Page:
Volume 105 of Hollstein German comprises eight minor printmakers of various times and places with a wide variety of subjects and quality.
Of none of them, more than 50 plates are known, much too few to represent a life’s work. Nonetheless, these are important additions to the knowledge of the sway artistic prints held over the vast amounts of images made in the 16th and 17th centuries. It was a ready technique that goldsmith’s used (Johann Georg Vischer, Clement Vogtherr) as well as painters (Hans Using, Christoph Vogel) and perhaps even cabinetmakers and other craftsmen. M. Vlizmayr’s name is only known to us by the single plate that carries it as a signature. Perhaps it should be read as Ulismayr but we simply don’t know for lack of further evidence.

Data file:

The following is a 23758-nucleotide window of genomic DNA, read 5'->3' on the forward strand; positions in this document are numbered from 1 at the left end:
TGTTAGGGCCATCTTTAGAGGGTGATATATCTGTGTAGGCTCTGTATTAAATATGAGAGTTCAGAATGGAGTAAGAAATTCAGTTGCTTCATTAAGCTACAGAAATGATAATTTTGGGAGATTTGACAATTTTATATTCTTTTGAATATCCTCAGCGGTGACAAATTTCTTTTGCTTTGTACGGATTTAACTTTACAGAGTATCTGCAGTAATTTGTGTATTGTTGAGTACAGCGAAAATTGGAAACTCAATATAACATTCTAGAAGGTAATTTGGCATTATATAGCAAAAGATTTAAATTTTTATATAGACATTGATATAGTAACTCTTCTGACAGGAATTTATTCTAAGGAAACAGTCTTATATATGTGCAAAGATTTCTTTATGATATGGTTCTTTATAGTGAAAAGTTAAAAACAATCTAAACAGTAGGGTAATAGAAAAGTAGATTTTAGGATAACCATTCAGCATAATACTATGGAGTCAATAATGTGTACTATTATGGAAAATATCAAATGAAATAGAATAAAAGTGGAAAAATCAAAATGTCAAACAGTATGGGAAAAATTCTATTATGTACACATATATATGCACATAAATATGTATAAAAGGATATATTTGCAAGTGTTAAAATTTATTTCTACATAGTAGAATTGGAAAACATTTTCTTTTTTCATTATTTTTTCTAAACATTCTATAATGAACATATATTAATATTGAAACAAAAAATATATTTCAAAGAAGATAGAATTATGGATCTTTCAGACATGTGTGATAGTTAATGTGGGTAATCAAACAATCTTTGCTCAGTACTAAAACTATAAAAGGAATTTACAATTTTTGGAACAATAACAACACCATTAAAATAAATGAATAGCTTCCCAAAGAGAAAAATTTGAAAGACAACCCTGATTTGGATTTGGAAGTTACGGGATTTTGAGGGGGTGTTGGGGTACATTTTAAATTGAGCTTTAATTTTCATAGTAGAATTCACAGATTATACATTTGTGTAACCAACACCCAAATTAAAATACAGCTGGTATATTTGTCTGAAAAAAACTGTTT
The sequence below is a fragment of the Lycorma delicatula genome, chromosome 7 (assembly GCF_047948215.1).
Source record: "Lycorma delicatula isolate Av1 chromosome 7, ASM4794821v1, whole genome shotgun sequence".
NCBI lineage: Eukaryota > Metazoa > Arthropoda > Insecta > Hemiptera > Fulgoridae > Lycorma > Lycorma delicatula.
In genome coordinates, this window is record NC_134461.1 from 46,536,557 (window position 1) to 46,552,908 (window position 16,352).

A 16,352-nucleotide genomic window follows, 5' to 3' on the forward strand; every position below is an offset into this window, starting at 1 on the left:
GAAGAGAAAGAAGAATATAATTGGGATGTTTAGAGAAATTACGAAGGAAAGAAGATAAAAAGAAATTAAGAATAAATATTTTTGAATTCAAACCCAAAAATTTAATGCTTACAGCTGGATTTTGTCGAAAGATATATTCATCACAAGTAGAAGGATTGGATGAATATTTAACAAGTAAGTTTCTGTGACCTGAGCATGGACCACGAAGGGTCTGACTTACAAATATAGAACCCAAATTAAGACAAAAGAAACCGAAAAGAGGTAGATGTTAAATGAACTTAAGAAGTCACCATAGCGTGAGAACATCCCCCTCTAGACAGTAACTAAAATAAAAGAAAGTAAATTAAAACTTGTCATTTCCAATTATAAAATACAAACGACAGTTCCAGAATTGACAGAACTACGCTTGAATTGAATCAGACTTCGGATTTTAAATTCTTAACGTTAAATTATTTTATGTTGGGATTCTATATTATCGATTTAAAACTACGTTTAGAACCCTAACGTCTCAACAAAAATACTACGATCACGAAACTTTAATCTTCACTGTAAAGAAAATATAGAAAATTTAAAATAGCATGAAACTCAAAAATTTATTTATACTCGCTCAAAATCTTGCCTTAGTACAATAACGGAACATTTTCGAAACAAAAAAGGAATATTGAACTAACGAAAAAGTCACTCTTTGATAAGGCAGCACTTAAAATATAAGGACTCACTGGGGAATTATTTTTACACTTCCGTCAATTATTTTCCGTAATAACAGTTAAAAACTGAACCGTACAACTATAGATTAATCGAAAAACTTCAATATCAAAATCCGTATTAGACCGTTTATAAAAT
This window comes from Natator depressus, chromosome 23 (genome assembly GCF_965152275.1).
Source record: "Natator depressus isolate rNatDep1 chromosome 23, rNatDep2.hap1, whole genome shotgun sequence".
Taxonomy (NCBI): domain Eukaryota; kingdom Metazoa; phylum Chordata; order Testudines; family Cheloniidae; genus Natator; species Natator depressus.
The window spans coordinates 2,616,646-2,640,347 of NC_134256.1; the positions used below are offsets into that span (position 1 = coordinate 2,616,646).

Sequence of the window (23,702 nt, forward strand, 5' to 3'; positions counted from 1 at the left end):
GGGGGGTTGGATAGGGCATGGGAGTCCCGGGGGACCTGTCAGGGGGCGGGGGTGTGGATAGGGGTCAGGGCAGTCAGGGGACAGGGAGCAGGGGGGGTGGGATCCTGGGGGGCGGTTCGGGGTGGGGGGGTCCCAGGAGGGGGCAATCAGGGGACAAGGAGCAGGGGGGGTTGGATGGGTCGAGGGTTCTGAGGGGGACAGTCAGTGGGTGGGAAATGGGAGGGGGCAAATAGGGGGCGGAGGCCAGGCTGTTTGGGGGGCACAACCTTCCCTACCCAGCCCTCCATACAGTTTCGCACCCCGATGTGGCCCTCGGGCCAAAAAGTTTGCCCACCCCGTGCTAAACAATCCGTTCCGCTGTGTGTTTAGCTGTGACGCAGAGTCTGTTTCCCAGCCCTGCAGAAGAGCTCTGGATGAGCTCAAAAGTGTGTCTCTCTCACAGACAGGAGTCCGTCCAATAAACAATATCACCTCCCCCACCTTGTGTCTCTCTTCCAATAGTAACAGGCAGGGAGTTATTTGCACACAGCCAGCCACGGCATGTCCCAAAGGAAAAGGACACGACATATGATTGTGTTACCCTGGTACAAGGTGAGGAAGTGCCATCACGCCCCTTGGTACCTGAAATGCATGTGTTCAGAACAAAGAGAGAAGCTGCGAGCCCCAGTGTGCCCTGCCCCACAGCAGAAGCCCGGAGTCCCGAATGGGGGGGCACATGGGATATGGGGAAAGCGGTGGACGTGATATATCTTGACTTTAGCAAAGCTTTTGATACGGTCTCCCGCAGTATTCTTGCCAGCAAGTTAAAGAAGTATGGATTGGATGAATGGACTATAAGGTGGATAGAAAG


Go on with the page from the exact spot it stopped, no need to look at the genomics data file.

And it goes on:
Two larger œuvres are by Johann Unselt and Johann Jacob Vogel. Unselt’s charming ornament designs for several series of etchings bring a curious mix of doors, bedsteads, frames, and sledges that may have come useful for artisans working in wood. Perhaps he himself was mainly a cabinetmaker. Vogel’s book illustrations consist mostly of mediocre portraits as well as detailed and interesting cityscapes and depictions of battles. His illustrations for Manneson-Mallet’s description of the world are perhaps his best products.
With a successful career in Rome, Georg Vidmann is an outlyer in our catalogue. A famous work connected to his name is the huge map of the Eternal City printed from twelve plates by Giovanni Battista Falda. Vidmann contributed the extensive lettering to this magnificent image proudly signing “intaglio le littere.” But he was a competent mapmaker in his own right, too, as witnessed 16 years later, in 1692, by his large prints for the Mercurio Geografico for the same publisher Giovanni Giacomo Rossi.
Published in 2023
Compiler: Dieter Beaujean
Editor: Gero Seelig